# How much would it cost to try every possible burger combination?

I was at a restaurant that allows you to build your own custom burger. I got bored and started to work out how many possible combinations of burger there could be. After figuring that out and sharing the number with a friend he wondered how much it would cost you if you were to order every possible combination. This is where I got stuck.

Ignoring all the options that don't affect the price here's the basic menu:

1. Choose either one (\$7.99) or two (\$9.48) patties.
2. Choose from 7 cheeses \$0.89 each 3. Choose from 10 hot toppings \$0.99 each
4. Choose from 3 premium toppings \$1.49 each 5. Choose from 4 cold toppings \$0.39 each

I've been mulling it over in my head for a few days and I can't really figure out a good way to go about it. The best thing I've come up with so far is to pick a category and find out the total to try all combinations in that category using $\sum _{i=1}^m \binom{m}{i} c i$ where $c$ is the cost per item and $m$ is the total number of items to choose from. Then taking that and multiplying it by all the other possibilities created by the other categories.

Please forgive me if I'm missing something obvious or screwed something up, my formal schooling doesn't extend much beyond algebra and that was a decade ago.

• Does every valid combination have one cheese, one hot topping, one premium topping, and one cold topping? Oct 11, 2013 at 12:56
• From each of those categories you could choose all, none, or anywhere inbetween. For example, you could have 3 cheeses and 2 hot toppings but no cold or premium toppings. You could also just order a plain one patty burger with nothing on it. Oct 11, 2013 at 13:08
• Eight bucks for a hamburger patty? I hope it's a prime cut. Oct 11, 2013 at 14:57
• This is one of the most important questions yet asked. Oct 11, 2013 at 17:55
• So is one of the toppings a slab of vanilla ice cream? I’ve actually seen that, at a place called (if I remember correctly) the Elegant Elephant, near UC Irvine back in $1969$. Oct 12, 2013 at 8:55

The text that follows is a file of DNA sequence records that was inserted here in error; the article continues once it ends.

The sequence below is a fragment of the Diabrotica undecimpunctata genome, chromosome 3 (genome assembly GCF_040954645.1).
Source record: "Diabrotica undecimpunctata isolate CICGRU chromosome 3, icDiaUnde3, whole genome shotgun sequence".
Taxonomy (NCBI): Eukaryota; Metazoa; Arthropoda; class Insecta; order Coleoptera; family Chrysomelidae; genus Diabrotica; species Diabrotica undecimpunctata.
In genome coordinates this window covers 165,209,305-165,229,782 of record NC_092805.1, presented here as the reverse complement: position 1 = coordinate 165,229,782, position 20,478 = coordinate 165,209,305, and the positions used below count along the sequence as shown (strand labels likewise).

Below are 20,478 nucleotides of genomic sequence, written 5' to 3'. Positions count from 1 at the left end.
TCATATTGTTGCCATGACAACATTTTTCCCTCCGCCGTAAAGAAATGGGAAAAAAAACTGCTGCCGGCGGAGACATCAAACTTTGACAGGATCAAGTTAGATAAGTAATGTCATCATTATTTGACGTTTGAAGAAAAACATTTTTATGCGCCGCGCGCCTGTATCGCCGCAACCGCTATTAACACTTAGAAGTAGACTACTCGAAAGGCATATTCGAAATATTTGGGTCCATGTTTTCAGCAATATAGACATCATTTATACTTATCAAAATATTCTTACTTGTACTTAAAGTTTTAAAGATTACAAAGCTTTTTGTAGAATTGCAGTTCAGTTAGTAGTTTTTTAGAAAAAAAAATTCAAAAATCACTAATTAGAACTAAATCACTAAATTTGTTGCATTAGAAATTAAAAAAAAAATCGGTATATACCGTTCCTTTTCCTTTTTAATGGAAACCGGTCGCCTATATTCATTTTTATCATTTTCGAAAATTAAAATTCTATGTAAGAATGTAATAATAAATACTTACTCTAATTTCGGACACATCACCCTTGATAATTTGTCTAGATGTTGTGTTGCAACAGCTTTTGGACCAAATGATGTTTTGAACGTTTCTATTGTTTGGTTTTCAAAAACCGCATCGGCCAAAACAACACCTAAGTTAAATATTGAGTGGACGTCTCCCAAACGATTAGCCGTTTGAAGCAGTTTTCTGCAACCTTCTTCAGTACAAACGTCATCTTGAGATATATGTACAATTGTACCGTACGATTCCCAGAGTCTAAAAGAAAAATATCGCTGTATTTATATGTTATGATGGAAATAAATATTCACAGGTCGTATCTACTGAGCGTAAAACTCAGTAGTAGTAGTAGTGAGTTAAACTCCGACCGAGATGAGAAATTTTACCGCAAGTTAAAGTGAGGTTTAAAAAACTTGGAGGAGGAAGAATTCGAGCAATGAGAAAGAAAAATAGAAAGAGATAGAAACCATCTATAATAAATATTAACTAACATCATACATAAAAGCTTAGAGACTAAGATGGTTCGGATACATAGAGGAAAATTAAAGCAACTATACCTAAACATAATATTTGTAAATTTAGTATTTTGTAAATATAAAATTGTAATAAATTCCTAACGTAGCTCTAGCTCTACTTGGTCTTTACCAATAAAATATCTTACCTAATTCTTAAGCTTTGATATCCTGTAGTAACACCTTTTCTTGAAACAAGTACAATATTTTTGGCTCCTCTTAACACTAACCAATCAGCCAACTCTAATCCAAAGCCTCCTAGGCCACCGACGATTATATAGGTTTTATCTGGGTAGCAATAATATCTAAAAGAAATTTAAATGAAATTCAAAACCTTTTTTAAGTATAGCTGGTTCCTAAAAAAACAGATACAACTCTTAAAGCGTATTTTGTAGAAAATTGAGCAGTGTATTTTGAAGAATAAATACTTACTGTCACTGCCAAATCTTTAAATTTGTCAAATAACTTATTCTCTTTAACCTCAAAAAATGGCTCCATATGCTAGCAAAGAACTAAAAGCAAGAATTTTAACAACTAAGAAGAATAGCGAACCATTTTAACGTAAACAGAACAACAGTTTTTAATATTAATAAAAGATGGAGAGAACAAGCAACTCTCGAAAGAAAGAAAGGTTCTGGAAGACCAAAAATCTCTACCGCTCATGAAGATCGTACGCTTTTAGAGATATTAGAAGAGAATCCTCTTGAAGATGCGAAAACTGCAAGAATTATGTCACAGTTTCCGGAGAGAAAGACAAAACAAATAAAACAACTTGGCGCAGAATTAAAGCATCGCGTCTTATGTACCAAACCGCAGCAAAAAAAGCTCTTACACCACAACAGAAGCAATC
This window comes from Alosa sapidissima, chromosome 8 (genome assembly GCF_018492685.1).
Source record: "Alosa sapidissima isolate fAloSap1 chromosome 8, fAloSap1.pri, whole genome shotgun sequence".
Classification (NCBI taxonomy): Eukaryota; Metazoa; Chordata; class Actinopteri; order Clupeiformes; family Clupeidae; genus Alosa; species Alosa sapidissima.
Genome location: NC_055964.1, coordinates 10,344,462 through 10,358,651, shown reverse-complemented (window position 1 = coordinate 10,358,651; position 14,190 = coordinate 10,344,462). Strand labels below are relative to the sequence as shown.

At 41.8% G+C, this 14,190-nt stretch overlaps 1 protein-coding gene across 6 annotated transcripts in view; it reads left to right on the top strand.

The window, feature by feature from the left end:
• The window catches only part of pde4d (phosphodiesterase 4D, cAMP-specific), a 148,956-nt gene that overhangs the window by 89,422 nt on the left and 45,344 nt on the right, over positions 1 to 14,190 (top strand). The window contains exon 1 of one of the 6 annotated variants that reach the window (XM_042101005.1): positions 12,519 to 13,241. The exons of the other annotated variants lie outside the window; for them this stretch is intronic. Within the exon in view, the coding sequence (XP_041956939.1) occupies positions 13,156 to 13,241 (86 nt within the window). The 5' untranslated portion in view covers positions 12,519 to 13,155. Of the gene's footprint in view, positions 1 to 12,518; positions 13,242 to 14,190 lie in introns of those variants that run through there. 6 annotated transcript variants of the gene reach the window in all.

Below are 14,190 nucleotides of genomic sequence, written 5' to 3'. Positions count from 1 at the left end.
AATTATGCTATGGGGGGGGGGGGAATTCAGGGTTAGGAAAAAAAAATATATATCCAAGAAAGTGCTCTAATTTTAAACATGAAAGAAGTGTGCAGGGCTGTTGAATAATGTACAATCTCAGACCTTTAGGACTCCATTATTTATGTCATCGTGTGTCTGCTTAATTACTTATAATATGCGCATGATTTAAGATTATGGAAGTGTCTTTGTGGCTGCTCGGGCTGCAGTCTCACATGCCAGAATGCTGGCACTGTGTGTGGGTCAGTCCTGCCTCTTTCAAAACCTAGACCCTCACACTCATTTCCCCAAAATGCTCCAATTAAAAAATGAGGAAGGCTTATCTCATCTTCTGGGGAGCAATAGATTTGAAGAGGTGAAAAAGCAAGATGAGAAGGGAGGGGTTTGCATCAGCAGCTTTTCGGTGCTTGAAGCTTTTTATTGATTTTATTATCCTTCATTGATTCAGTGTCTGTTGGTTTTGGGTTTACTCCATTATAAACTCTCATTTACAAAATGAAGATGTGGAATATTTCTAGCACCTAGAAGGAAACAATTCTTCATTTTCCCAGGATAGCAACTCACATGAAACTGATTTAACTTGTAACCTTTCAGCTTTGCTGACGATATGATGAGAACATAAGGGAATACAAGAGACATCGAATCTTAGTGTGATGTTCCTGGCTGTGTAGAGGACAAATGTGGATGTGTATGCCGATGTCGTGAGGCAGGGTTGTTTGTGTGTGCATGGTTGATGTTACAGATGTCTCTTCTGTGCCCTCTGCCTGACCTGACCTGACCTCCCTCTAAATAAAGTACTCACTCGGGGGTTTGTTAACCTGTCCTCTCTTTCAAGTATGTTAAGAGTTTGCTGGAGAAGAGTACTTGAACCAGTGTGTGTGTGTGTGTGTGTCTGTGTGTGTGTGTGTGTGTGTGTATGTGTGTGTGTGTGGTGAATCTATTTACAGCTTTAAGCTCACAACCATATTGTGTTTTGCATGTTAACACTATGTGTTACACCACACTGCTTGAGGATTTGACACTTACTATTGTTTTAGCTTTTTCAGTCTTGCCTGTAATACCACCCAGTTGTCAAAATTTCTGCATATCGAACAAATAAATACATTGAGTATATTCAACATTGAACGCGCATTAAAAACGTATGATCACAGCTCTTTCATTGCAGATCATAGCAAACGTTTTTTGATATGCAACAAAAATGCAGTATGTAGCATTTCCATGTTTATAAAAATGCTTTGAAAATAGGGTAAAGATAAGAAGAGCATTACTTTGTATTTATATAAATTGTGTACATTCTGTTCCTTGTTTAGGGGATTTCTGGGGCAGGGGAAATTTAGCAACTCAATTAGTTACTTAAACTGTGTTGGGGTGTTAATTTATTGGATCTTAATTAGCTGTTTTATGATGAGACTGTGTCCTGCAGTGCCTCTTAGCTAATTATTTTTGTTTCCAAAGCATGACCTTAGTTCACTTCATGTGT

Here's an alternative way to justify Thomas Andrews' calculation without appealing to averages:

Order all burgers in pairs containing one selection and its exact opposite. The total cost of each such pair is $$7.99 + 9.48 + 7\cdot 0.89 + 10\cdot 0.99 + 3\cdot 1.49 + 4\cdot 0.39$$

To count the number of different pairs, identify each pair by its one-patty member. There are $2^{7+10+3+4}$ different one-patty burgers, so this is also the number of pairs.

• +1, But then if you add a third patty option - the option of three patties, say, the average technique is going to still work, while this technique is going to have a problem. Oct 11, 2013 at 13:22
• @Thomas: Yeah, it only works as long as all choices are binary. Oct 11, 2013 at 13:25

The average cost of a burger is easy to compute - it will be $$\frac{(7.99+9.48) + 7\cdot 0.89 + 10\cdot 0.99 + 3\cdot 1.49 + 4\cdot 0.39}2$$

The number of burgers is $2\cdot 2^7\cdot 2^{10}\cdot 2^3 \cdot 2^4$.

Now multiply.

Assuming you are allowed to choose "none" for the non-burger options.

• Just shy of $1 Billion. Or ~1/30 of McDonalds turnover! Oct 11, 2013 at 13:43 • Not sure whether I'd call$665$million "just shy." But maybe I messed up the calculation. Oct 11, 2013 at 13:59 • Opps, you're right, I made a mistake: WolframAlpha Oct 11, 2013 at 14:06 • You have 0.392 in that Wolfram Alpha link, so you got a slightly higher answer than I did. The exact total I got was$664,881,070.08$. Oct 11, 2013 at 14:39 So easy - too much work done above $$2 \times 2^7 \times 2^{10} \times 2^3 \times 2^4$$ Because except for the burger size (pick one or the other), you have to answer yes or no for each of the other add-ons, so$2^7$means that you could have no cheese, one cheese, two cheeses, etc... up to$7$cheeses... and so on. Answer:$33,554,432\$ ways

• You have to work out the total cost not the number of ways (why do people downvote rather than point out the mistake?) Dec 31, 2014 at 4:56